The Royal Arch hike is an in and back hike along the same path. It is not a loop.
The trail ends at the Royal Arch an incredible rock formation in the shape of an arch. It is massive and very cool. Go through the arch and sit on the rocks in and around the end of the trail. Be careful, to the South of the arch is a sheer drop off.
5. First /Second Flatiron Hike
The first and second Flatiron hike is my favorite “short hike” in Boulder. If you are traveling here from lower elevations, this is a great introductory hike to get adjusted. This hike provides a quick glimpse of what hiking in Boulder is all about.
It is a great intermediate hike that shows off incredible views of the Flatirons, Boulder below, and the Indian Peaks (continental divide) to the West.
6. Mount Sanitas Hike
Mount Sanitas is probably the most popular hike in Boulder. It is a go-to trail for trail runners, and also a popular hike to do in Boulder with dogs.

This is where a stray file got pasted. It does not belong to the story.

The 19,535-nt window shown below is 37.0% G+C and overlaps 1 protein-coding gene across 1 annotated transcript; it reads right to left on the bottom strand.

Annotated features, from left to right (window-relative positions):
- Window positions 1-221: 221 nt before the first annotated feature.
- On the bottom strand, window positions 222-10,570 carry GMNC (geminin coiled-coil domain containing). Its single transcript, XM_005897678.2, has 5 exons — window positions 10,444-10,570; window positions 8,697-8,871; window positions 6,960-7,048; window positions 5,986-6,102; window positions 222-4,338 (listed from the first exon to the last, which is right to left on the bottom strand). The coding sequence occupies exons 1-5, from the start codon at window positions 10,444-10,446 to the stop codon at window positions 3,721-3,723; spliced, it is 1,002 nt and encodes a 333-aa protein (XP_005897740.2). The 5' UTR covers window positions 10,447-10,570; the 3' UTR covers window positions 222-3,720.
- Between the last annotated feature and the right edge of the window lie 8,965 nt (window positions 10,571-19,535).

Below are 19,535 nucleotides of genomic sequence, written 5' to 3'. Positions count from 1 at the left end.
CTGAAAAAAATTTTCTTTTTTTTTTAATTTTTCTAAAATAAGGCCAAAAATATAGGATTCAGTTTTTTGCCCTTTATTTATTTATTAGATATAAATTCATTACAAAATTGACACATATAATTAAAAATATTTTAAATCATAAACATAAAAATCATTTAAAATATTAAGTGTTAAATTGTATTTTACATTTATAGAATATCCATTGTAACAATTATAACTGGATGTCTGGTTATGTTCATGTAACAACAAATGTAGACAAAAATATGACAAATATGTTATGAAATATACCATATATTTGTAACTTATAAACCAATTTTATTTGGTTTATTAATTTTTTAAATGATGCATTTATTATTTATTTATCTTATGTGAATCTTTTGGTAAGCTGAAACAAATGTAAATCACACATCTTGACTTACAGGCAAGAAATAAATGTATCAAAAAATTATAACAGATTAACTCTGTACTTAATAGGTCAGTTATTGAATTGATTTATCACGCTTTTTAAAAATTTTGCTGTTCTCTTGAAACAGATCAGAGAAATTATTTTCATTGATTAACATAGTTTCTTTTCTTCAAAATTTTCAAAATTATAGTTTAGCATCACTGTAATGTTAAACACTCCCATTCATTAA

Is it the best hike in Boulder? Maybe not. But it is super accessible to downtown Boulder and a good hike to do if you have less than 2 hours.
The West side of the loop (Mount Sanitas Trail) is more difficult than the East side. The West side of the loop rises at a decent grade and is rocky. The East side of the loop (Sanitas Valley Trail) is essentially a road down a valley. I usually take the Dakota Ridge Trail instead of Sanitas Valley Trail which runs parallel to the East.
The views of Green Mountain and Boulder itself are superb.
An alternative route that will take you to Mount Sanitas Summit is Lion’s Lair Trail. Drive up Sunshine Canyon Road and park at the trailhead. This is an easy hiking trail that switchbacks through beautiful coniferous forest.
7. Mesa Trail
This hike is totally epic. It offers incredible views of the Flatirons and Bear Peak as you travel from one end of the trail to the other.